Source: Doyle Armbrust
The Grammy-nominated Spektral Quartet will perform the works of eight Bienen students in a concert this Sunday.
With a repertoire list spanning a wide variety of genres, centuries and styles, Spektral Quartet was formed more than seven years ago and seeks to “pursue a conversation” between modern and classical music, said Doyle Armbrust (Bienen ’00), the violist and group representative.
“All of our concerts are really intended to be really inviting and welcoming to newcomers and hardcore classical fans,” Armbrust said. “Stylistically we’re pretty all over the map … there’s so many different sorts of flavors of (music), and we have a wide appetite for I’d say most of it.”
Liza Sobel, one of the featured composers, said this openness is one of the group’s main assets that differentiates it from other string quartets. Spektral Quartet, she said, doesn’t limit itself to one style.
“If it’s something we’re making not the most traditional … I think other string quartets maybe would shy away from that,” the second-year doctoral student said. “Spektral would just jump in and say great … let me figure out how to play this.”
Based in Chicago, the quartet has had strong ties to Northwestern since its creation, with two of its members being NU alumni. The quartet makes student composer concerts a priority, and saw this concert as an opportunity to get introduced to the “next generation” of NU composers, Armbrust said.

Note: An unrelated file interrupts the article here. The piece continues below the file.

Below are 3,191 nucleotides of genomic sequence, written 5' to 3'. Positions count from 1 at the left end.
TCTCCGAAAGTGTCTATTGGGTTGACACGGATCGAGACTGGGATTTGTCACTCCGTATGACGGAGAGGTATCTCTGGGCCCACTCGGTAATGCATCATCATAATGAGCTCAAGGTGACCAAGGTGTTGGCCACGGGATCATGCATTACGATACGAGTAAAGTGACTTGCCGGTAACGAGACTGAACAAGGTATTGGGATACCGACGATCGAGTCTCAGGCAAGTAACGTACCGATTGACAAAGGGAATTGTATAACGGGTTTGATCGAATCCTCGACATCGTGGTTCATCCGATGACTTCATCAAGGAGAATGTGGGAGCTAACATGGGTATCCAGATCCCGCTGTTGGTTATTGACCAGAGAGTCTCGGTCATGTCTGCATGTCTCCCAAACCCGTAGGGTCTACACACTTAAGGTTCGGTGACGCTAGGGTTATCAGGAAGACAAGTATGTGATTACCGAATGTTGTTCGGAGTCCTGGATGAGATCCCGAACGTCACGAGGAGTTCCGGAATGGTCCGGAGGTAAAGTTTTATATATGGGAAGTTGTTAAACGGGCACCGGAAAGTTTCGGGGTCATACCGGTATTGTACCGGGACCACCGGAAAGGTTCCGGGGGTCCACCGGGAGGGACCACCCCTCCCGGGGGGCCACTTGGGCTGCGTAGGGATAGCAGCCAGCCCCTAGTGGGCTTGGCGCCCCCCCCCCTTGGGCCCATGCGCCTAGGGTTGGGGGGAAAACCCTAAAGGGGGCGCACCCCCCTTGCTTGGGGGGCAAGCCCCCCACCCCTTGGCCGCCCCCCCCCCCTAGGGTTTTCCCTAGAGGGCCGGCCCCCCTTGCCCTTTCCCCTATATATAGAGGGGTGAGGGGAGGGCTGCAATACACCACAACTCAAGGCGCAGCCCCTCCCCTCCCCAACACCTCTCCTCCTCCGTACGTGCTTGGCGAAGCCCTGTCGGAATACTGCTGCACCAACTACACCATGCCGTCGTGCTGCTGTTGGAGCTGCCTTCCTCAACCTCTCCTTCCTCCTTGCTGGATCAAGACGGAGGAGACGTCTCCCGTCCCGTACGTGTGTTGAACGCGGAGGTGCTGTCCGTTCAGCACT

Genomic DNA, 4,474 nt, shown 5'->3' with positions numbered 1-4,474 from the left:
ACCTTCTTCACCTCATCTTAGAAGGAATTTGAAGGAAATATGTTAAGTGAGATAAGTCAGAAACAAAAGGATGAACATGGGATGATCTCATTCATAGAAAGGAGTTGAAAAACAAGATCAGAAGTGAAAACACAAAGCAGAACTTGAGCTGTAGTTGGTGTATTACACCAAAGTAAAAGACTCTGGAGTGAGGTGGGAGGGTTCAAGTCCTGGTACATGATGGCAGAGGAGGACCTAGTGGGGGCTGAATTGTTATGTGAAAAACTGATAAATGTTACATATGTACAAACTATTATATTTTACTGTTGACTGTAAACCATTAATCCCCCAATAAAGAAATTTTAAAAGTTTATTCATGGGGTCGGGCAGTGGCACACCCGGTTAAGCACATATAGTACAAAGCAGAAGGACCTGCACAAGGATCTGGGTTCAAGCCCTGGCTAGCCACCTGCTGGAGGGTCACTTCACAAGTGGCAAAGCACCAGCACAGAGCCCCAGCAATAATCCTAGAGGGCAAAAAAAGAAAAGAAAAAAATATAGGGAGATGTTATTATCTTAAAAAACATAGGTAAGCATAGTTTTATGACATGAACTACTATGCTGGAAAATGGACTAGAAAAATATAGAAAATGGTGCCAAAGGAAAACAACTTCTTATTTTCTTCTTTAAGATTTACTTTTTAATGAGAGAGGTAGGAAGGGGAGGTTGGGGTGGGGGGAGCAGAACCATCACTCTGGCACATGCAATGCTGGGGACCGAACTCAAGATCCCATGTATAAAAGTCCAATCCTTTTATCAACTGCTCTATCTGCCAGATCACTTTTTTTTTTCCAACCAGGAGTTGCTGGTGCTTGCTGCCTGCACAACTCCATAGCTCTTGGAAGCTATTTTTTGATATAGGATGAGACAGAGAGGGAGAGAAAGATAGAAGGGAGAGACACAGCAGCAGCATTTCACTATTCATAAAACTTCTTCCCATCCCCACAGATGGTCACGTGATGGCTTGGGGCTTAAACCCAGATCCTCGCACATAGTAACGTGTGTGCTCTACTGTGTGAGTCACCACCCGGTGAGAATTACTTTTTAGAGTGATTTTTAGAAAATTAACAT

“There are so many people out there with so much creativity writing all these phenomenal pieces,” he said. “It’s really difficult for them to find groups to get their works played just because there is so much of it.”
Each year, the composition department assigns students to various performance groups and soloists, depending on their preferences, said Hans Thomalla, professor of composition and director of the Institute for New Music at Bienen.
Thomalla said he wanted to bring Spektral to NU because the group is one of the leading new music string quartets in the country and has a diverse repertoire.
“A string quartet is such a traditional and classical genre and we have now a group here in Chicago that is playing that repertoire … but also promotes new music and works with young composers,” he said.
Each composer wrote a piece between seven to 10 minutes long that they worked on for several months prior to the concert, said Bienen senior Austin Busch, a featured composer.
After seeing the quartet perform over the summer, Busch said he noticed Spektral had a rhythmic focus in some of the music it chose. For his piece, he transcribed audio of drum loops to pitches in the string quartet, wanting to use his percussion background to produce a piece that also played to Spektral’s wide range of musical styles.
“If I hand (my piece) to a group that only plays Beethoven quartets, they can play it … but they’re not going to feel it in the same way,” he said.
Ethan Boxley, a Bienen junior, said he tried to combine older styles of music with 20th century techniques in his composition. Using computer software, he studied spectrographs of water recordings to write his piece.
“There’s a ton of rhythms that you can get from transcribing water,” Boxley said. “It’s just free rhythms and notes that are totally cool and so I wanted to … use those as the texture in the composition.”
Sobel, the second-year doctoral student, said she’s looking forward to hearing the diverse compositions of the students at the concert.
“(With) string quartets, you can imagine, ‘Oh everything’s going to sound the same,’ but I think it’ll be the opposite,” she said. “The composers each have such different styles so it’ll be a huge variety of pieces with the same four instruments.”
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